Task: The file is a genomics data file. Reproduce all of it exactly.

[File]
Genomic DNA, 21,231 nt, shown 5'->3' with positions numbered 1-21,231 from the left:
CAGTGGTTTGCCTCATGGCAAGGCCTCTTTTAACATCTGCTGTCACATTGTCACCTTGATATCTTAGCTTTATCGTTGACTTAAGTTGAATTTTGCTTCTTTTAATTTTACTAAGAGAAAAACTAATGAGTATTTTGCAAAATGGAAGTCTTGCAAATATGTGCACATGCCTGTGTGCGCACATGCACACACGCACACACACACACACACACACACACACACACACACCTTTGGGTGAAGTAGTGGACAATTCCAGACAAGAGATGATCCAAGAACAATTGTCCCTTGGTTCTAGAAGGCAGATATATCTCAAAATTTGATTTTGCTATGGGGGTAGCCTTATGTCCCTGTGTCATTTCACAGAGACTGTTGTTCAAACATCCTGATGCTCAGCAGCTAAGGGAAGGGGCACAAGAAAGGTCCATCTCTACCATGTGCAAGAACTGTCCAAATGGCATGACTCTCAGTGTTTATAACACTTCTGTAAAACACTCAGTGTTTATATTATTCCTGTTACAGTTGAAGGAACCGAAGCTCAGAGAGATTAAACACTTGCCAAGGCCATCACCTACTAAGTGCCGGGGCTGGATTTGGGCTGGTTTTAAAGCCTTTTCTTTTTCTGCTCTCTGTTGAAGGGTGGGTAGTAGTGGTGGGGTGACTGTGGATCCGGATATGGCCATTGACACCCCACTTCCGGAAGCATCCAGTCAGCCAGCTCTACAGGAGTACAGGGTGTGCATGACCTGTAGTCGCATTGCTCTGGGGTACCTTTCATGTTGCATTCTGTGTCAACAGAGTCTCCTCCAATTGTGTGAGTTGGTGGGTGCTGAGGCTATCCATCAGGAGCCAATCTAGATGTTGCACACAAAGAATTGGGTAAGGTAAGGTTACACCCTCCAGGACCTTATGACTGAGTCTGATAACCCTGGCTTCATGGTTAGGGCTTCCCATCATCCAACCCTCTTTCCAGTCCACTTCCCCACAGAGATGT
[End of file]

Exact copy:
Genomic DNA, 21,231 nt, shown 5'->3' with positions numbered 1-21,231 from the left:
CAGTGGTTTGCCTCATGGCAAGGCCTCTTTTAACATCTGCTGTCACATTGTCACCTTGATATCTTAGCTTTATCGTTGACTTAAGTTGAATTTTGCTTCTTTTAATTTTACTAAGAGAAAAACTAATGAGTATTTTGCAAAATGGAAGTCTTGCAAATATGTGCACATGCCTGTGTGCGCACATGCACACACGCACACACACACACACACACACACACACACACACACCTTTGGGTGAAGTAGTGGACAATTCCAGACAAGAGATGATCCAAGAACAATTGTCCCTTGGTTCTAGAAGGCAGATATATCTCAAAATTTGATTTTGCTATGGGGGTAGCCTTATGTCCCTGTGTCATTTCACAGAGACTGTTGTTCAAACATCCTGATGCTCAGCAGCTAAGGGAAGGGGCACAAGAAAGGTCCATCTCTACCATGTGCAAGAACTGTCCAAATGGCATGACTCTCAGTGTTTATAACACTTCTGTAAAACACTCAGTGTTTATATTATTCCTGTTACAGTTGAAGGAACCGAAGCTCAGAGAGATTAAACACTTGCCAAGGCCATCACCTACTAAGTGCCGGGGCTGGATTTGGGCTGGTTTTAAAGCCTTTTCTTTTTCTGCTCTCTGTTGAAGGGTGGGTAGTAGTGGTGGGGTGACTGTGGATCCGGATATGGCCATTGACACCCCACTTCCGGAAGCATCCAGTCAGCCAGCTCTACAGGAGTACAGGGTGTGCATGACCTGTAGTCGCATTGCTCTGGGGTACCTTTCATGTTGCATTCTGTGTCAACAGAGTCTCCTCCAATTGTGTGAGTTGGTGGGTGCTGAGGCTATCCATCAGGAGCCAATCTAGATGTTGCACACAAAGAATTGGGTAAGGTAAGGTTACACCCTCCAGGACCTTATGACTGAGTCTGATAACCCTGGCTTCATGGTTAGGGCTTCCCATCATCCAACCCTCTTTCCAGTCCACTTCCCCACAGAGATGT